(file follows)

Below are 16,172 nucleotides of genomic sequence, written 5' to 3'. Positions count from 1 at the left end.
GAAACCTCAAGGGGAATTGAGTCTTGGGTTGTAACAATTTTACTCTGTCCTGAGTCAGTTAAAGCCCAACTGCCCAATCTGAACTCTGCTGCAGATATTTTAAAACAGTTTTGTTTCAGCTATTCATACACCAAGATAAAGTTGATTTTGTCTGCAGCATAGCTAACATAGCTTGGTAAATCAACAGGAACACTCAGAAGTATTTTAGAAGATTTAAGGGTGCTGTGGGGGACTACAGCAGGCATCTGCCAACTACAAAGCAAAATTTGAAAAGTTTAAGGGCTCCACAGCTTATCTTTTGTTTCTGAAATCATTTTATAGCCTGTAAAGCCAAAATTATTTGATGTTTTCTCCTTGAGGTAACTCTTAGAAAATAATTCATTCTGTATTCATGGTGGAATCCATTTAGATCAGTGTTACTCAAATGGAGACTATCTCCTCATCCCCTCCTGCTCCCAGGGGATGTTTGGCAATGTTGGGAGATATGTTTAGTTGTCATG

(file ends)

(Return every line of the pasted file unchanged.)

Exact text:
Below are 16,172 nucleotides of genomic sequence, written 5' to 3'. Positions count from 1 at the left end.
GAAACCTCAAGGGGAATTGAGTCTTGGGTTGTAACAATTTTACTCTGTCCTGAGTCAGTTAAAGCCCAACTGCCCAATCTGAACTCTGCTGCAGATATTTTAAAACAGTTTTGTTTCAGCTATTCATACACCAAGATAAAGTTGATTTTGTCTGCAGCATAGCTAACATAGCTTGGTAAATCAACAGGAACACTCAGAAGTATTTTAGAAGATTTAAGGGTGCTGTGGGGGACTACAGCAGGCATCTGCCAACTACAAAGCAAAATTTGAAAAGTTTAAGGGCTCCACAGCTTATCTTTTGTTTCTGAAATCATTTTATAGCCTGTAAAGCCAAAATTATTTGATGTTTTCTCCTTGAGGTAACTCTTAGAAAATAATTCATTCTGTATTCATGGTGGAATCCATTTAGATCAGTGTTACTCAAATGGAGACTATCTCCTCATCCCCTCCTGCTCCCAGGGGATGTTTGGCAATGTTGGGAGATATGTTTAGTTGTCATG